I am writing this article from Brooklyn, N.Y., where I, together with 4,000 Chabad activists from across the globe, have gathered for an annual conference. We spend time attending informative workshops, networking and celebrating the extraordinary achievements of the Chabad movement.
As such, I would like to dedicate this article to the Chabad perspective on Jewish outreach and its crucial contribution to the global Jewish fabric.
First, though, allow me to digress. Last month in Ottawa, our ordinarily very safe city experienced frightening acts of repulsive vandalism that put the entire community on edge. We are grateful to the Ottawa Police Services who very quickly and professionally apprehended the suspect, allowing us to breathe a collective sigh of relief.
But, this unfortunate experience did allow our city to come together in an inspiring and moving fashion. The outpouring of support and love that was expressed from every faith group and denomination was a demonstration of the spirit of tolerance and respect that permeates our city.
These sentiments were captured at a recent rally that was organized in solidarity with the Jewish community. In the presence of more than 600 people at Congregation Machzikei Hadas, including Mayor Jim Watson and Police Chief Charles Bordeleau, Rabbi Reuven Bulka opened his remarks by saying, “Welcome to the real Ottawa.”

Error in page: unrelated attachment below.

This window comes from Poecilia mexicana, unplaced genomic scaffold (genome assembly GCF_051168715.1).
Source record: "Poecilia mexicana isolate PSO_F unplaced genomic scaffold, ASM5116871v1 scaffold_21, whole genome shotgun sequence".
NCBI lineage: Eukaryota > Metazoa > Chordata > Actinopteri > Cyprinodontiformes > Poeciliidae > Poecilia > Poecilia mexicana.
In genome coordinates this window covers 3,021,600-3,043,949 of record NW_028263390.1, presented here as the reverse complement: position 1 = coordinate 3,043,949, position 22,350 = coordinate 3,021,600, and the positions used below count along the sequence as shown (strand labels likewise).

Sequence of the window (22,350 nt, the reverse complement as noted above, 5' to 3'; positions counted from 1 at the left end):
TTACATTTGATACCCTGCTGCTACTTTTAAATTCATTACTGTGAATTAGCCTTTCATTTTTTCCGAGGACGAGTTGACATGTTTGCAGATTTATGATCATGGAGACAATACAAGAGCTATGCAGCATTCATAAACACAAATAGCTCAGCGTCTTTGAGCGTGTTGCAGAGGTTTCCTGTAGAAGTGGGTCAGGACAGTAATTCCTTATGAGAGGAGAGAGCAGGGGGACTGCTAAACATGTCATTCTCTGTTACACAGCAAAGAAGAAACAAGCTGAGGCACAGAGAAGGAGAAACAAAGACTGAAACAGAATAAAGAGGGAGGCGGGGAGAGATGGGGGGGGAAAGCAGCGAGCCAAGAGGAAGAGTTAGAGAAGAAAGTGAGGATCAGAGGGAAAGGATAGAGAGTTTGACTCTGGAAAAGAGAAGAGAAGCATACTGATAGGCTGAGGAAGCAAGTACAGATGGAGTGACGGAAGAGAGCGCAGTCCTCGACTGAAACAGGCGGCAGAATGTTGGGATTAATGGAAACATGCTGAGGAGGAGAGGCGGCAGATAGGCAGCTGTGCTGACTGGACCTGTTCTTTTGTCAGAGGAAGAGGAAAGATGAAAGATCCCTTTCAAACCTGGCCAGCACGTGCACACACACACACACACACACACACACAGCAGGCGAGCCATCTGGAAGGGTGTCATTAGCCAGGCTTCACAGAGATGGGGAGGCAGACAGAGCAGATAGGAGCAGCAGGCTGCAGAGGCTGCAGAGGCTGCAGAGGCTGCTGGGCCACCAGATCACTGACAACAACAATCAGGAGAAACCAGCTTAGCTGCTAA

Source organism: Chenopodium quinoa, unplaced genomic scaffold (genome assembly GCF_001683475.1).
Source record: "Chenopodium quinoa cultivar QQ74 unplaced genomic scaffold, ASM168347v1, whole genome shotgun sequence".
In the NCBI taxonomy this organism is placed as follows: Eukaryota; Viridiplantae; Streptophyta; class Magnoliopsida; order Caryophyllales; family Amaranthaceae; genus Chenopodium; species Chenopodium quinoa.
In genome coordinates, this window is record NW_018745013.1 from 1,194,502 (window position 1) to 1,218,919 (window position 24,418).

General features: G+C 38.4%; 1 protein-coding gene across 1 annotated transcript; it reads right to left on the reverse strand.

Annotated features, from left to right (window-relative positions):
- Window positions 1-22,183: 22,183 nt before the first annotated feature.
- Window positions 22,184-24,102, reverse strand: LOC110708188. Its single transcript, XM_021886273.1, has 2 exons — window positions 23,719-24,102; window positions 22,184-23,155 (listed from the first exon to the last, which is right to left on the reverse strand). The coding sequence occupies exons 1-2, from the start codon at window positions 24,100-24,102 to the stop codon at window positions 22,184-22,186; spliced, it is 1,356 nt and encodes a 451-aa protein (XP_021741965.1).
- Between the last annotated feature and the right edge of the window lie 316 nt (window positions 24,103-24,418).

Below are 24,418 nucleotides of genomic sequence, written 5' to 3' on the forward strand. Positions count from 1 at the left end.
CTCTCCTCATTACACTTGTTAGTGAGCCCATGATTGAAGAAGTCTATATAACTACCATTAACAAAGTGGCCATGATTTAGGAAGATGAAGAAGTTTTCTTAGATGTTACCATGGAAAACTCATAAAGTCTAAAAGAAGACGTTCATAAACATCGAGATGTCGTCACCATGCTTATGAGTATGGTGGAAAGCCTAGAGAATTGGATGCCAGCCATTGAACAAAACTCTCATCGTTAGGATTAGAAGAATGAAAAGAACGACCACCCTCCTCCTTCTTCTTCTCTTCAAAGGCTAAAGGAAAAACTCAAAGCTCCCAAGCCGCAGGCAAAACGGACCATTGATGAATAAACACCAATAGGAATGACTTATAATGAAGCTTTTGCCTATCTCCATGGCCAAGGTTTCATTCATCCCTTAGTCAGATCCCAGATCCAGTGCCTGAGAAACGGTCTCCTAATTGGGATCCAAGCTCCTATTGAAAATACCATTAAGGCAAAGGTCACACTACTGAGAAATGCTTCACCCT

The ugly acts of bigotry and anti-Semitism were not reflective of the “real Ottawa,” rather this gathering of unity is what defines our proud city.
When this issue of the Ottawa Jewish Bulletin is published, we will be two weeks away from the festival of Chanukah. Chanukah celebrates a stunning ancient defeat of a morally corrupt and dangerous superpower at the hand of a poorly trained band of courageous and God-fearing Maccabees. It was the classic victory of right over might.
It is certainly heartwarming to recognize that the display of justice in the city of Ottawa is also in the majority. The good people of Ottawa, of all races and religions, who voiced their opposition to bigotry and hatred, are the modern day Maccabees. In our city, we do not need a miracle for good to prevail because the “real Ottawa” is a beacon of positive energy and light.
In a nutshell, this is really the Chabad perspective on Jewish outreach. The objective ought not to be to impose religion on those we engage with. We are not charged with an obligation to transform people into something they are not. Rather, we have a mandate to encourage people to tune into the needs and desires of their own psyche, to make them aware of the character of their soul, of their “real” identity.
We all crave meaning and depth despite our petty temptations. These cravings emanate because of who we really are. It is the imperative of outreach activists to demonstrate how these cravings could be filled; to educate about the lasting and meaningful impact each mitzvah generates.
This is the magic of effective outreach leadership, the ability to discover one’s “real” essence, a potent power for good.